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InternetNZ (Internet New Zealand Inc) notes that the largest coalition of civil society groups to speak out on US copyright proposals in the Trans Pacific Partnership (TPP) has today indicated support for New Zealand's counterproposal.
In a joint statement published by the Electronic Frontier Foundation, the coalition roundly criticised the US proposal for "exceptions and limitations" to the rights of copyright owners, stating that the proposed text "would do little to incorporate public interest concerns in the TPP's copyright chapter." Such concerns include greater legal obligations on ISPs and restricting "rights that are essential to access to information, culture, science, education and innovation."
InternetNZ Policy Lead Susan Chalmers says exceptions and limitations to copyright are important for the public interest because they make sure that the monopoly rights granted to copyright owners are not abused.
"For example, New Zealand's copyright law has special provisions for 'transient' copying that are designed to ensure that ISPs and other Internet intermediaries - like search engines and other web services - avoid undue legal headaches for routine transmission of data that may contain copyright material.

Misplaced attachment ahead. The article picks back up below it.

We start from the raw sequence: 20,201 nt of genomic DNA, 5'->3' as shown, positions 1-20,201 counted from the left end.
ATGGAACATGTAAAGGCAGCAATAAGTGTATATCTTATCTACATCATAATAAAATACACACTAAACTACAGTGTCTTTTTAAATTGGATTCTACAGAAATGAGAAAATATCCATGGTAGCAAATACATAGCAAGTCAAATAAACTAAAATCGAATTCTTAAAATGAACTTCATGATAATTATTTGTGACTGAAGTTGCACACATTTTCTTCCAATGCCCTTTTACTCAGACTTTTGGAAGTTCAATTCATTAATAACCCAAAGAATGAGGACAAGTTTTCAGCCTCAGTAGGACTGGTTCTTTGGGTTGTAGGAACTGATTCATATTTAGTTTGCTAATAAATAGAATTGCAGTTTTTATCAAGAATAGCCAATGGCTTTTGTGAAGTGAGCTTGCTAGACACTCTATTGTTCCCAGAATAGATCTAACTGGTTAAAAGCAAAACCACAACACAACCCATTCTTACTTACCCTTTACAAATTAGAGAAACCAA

"Exceptions like these are especially important in the digital environment to ensure that the Internet remains the open engine for growth and innovation that it traditionally has been."
Chalmers says the US proposal, also supported by Australia, would make it difficult for TPP countries to create meaningful exceptions and limitations to the overly strong copyright standards that the US wants from New Zealand and others.
The proposal of New Zealand, Chile, and a host of other parties received the relative support of the coalition, members of which are known for their strict scrutiny and rigorous legal analysis of TPP copyright proposals. The statement reads:
"We firmly believe that countries should be able to tailor copyright exceptions and limitations to their domestic needs, and extend such limitations into the digital environment to create new exceptions as they find appropriate. We consider that the proposal pushed forward by New Zealand, Chile, Malaysia, Vietnam and Brunei - which also leaves to each country to decide which is appropriate for their digital environment - a better solution."
InternetNZ is a member of the international coalition and has participated in a number of stakeholder events at various TPP negotiation rounds.